Money trouble

Economic insecurity, state by state.

Chart: Mark Zurolo ’01MFA. Source: Economic Security Index.

Chart: Mark Zurolo ’01MFA. Source: Economic Security Index.

This map shows the percentage of households in each state that experienced at least a 25 percent loss of income during 2008–2010 (without the resources to cover it). View full image

How many US households today are having serious economic difficulties? And which states have been hardest hit? An analysis published online in June offers some answers, and they’re not reassuring.

Yale political science professor Jacob Hacker ’00PhD and his colleagues have found, as their website ( puts it, that “the percentage of Americans who experience a major economic loss has risen substantially over the past two decades.” In many states, more than one fifth of the households had trouble in 2010. “This is not a pretty picture,” says Hacker. “Some states have done better than others, but the long-term trend across the board is that all states have seen increases in what we call ‘economic insecurity.’ And nowhere has it really come back down.”

To measure the number of households that faced serious new economic stress in any given year, Hacker and a multidisciplinary team from Yale, the Urban Institute, the Federal Reserve Bank of San Francisco, and Ohio State University developed a tool they call the Economic Security Index. The index looks at data on three risks households may face: income loss, increases in medical spending, and insufficient savings, investments, or family support to handle the first two risks. The researchers counted any household that sees a 25 percent or greater decline in income in a single year—and hasn’t got the resources to cover the loss—as a household that experienced economic insecurity. (Since the index takes only three factors into account, it’s likely it undercounts the number of troubled households.)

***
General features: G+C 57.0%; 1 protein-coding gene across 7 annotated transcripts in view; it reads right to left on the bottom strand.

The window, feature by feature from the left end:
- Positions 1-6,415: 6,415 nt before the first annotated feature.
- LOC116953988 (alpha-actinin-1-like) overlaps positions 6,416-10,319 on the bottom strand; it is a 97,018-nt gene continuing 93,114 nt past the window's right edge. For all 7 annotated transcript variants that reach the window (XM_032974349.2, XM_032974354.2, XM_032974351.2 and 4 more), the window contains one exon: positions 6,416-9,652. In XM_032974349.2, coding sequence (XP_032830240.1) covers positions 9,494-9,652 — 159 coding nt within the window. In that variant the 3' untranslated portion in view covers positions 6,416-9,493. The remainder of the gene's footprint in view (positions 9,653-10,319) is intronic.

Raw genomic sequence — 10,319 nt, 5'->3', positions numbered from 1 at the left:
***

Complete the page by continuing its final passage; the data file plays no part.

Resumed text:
The team has calculated, for every year from 1986 through 2010, the number of US households that took that 25 percent hit. (They used data from the US Census Bureau and Bureau of Labor Statistics, and excluded Alaska and Hawaii, due to insufficient data.) Over that period, every state saw an increase in the percentage of households under serious stress.

Regionally, the Deep South fared the worst and New England the best. The three states with the largest percentage of households meeting the insecurity definition in 2010 were Mississippi (24.5 percent), Arkansas (23.6 percent), and Alabama (23.1 percent). States with the lowest percentage were Wisconsin (15.9 percent), New Hampshire (17 percent), and Connecticut (17.3 percent).

Hacker says states with a large proportion of low-wage jobs and minority workers, and fewer numbers of college-educated people, are more vulnerable to increases in insecurity. States with a relatively recession-resistant base, such as high-tech or energy extraction, do better, as do states with strong unions.  

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